Menstruation is a topic that affects all people worldwide, regardless of culture, religion, society, country or sometimes gender. If half of the world’s population bleeds monthly, why does it often feel so lonely, uncomfortable or even embarrassing? Why is there still a menstruation taboo in our society?
The Menstruation taboo
The way we talk about menstruation has a direct influence on how we as a society think about it. Menstruation is seen as something very private, intimate and personal. There are rarely open discussions about what periods really mean for menstruating people and their bodies. Because menstruation is still socially a taboo, which brings shame with it. This leads us to learn to consciously hide menstruation. However, monthly bleeding is a natural and biological process that represents the origin of all life and can therefore be an expression of femininity. If every menstruating person bleeds for about 3000 days in their life, why isn’t it really talked about in the media or politics then?
And sometimes talking is golden after all
We need to break the silence and start talking internationally and openly about menstruation. We must stop perceiving periods as repulsive and accept it as what it really is: a natural, regular biological process that symbolizes the health and fertility of a menstruating person. In this context, social norms must be gently challenged through education so that menstruation can find its place in the public and the menstruating body is celebrated. We at Vulvani want to raise and celebrate the voices of all. For us, the pursuit of a more open approach to menstruation goes hand in hand with the fight for equal rights and the participation of all in public debates.
Forms of social discrimination
Menstruating people are still sometimes socially discriminated against because of their monthly bleeding. Depending on the country and society in which they live, this can come in various forms, ranging from a taboo of silence to deliberate exclusion from public life. Some children miss school because of their period and adults are not allowed to go to work. Reasons for this can be cultural beliefs towards menstrual blood as impure, lack of money for menstrual products or lack of sanitary facilities in public places. The monthly period thus leads to systematic discrimination against menstruating people worldwide. This can lead to people being denied basic human rights that are directly related to menstruation. This includes, for example, the right to education, health or sanitation. However, femaleness and the related menstruation can not stand between a menstruating person and their rights and goals.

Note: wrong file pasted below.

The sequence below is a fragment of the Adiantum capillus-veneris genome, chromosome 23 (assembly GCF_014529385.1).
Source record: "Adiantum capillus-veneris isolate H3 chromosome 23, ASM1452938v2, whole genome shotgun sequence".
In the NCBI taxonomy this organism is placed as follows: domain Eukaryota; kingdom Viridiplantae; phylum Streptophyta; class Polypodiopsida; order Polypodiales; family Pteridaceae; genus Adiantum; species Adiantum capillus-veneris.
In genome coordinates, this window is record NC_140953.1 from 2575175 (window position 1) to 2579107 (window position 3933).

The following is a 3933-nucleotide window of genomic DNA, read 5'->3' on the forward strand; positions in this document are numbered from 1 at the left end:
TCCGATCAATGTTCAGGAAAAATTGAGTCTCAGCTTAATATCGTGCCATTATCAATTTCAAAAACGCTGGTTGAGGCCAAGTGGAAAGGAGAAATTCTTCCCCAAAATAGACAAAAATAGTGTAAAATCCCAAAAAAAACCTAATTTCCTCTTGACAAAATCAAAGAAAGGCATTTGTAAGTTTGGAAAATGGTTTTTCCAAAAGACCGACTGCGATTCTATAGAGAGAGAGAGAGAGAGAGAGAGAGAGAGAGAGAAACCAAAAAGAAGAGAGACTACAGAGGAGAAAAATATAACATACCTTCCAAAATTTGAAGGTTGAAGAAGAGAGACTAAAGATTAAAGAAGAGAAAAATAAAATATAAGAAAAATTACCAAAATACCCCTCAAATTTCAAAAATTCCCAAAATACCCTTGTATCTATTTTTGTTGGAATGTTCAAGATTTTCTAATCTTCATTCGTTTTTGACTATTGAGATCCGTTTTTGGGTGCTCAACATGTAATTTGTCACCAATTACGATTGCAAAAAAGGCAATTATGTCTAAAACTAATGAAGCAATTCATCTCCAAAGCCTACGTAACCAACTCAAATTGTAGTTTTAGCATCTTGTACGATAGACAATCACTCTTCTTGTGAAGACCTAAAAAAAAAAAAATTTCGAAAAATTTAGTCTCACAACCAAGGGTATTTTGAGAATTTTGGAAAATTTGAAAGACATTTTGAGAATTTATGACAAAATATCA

What can you personally do for the breaking menstruation taboos?
- Talk openly about your period! You don’t have to be embarrassed to talk about menstruation and by encouraging others to do the same, you are actively helping to fight the old taboo.
- Help others see periods in a more diverse way! To ensure that the period taboo has no place in the next generation, you can help include all menstruating people in the period discussion. Because: Not all menstruating people are women and not every man has no uterus! Therefore, be open-minded and ensure more diversity ( all other areas too, of course 🙂 ).
- Self-care during your period is important! Not feeling well, but have a date with friends? Your well-being is important and should not be put on the back burner! Don’t be afraid and explain your feelings to your friends. Maybe a date on a different day will suit you?
- Educate others about your period! Put an end to the taboo! You can talk openly about your period! Many people don’t know much about menstruating bodies and their processes. So don’t be shy if you hear or read something wrong, and educate them!
Our vision at Vulvani: breaking social taboos
Our goal at Vulvani is that every person can experience their menstruation safely, with dignity and, above all, without shame or discrimination. Through Vulvani, we want to break down prejudices about menstruation through education, promote social exchange about the topic in the long term, and thus make our contribution to a fairer world. We are not afraid to openly express supposed social taboos. Our goal is the removal of taboos by normalizing the period. We hope that Vulvani will become an example of how we can break social taboos.